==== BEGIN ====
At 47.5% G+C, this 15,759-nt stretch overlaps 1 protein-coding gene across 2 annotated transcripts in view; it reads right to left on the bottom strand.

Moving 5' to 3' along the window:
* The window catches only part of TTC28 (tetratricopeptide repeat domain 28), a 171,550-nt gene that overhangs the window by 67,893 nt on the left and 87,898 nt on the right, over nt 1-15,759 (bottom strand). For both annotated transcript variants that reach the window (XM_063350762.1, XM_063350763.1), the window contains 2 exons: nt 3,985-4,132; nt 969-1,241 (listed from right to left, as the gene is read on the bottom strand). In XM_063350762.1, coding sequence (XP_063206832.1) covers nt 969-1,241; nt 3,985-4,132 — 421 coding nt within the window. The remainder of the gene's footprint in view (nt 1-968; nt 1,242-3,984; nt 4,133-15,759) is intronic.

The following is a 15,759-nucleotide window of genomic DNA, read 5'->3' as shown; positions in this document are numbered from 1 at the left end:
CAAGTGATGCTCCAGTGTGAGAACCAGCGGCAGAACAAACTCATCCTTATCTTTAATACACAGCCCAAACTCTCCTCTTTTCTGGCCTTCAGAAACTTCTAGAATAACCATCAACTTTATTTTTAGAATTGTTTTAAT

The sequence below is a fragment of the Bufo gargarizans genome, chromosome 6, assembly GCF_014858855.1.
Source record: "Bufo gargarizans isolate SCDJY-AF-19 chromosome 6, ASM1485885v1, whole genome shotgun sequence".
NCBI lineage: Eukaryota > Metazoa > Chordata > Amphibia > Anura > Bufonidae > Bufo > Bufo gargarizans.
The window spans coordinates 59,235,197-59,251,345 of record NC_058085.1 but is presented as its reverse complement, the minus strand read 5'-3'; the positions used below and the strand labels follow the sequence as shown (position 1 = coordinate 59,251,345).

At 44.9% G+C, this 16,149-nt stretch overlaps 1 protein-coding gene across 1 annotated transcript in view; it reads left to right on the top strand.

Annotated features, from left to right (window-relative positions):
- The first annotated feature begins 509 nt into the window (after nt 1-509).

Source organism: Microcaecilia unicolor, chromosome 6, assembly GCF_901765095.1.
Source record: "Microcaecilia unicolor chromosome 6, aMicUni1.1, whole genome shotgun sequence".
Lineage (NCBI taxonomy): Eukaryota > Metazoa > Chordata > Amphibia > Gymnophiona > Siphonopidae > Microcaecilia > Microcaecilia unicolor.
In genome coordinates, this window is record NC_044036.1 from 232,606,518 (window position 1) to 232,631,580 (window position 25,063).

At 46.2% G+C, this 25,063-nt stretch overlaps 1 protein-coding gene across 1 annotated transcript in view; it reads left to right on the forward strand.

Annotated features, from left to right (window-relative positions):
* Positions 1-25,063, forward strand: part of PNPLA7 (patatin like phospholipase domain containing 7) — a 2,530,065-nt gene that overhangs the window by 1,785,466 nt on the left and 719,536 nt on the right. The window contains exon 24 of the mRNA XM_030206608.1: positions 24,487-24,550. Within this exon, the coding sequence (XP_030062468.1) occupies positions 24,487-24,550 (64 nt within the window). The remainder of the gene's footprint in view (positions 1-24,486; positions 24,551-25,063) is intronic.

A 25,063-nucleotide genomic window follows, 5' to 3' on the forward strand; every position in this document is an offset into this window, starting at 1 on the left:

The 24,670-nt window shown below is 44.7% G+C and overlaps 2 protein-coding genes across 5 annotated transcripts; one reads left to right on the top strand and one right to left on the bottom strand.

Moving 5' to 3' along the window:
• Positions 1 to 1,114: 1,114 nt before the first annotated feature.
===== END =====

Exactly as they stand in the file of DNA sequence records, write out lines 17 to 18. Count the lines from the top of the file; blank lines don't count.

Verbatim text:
At 46.2% G+C, this 25,063-nt stretch overlaps 1 protein-coding gene across 1 annotated transcript in view; it reads left to right on the forward strand.

Annotated features, from left to right (window-relative positions):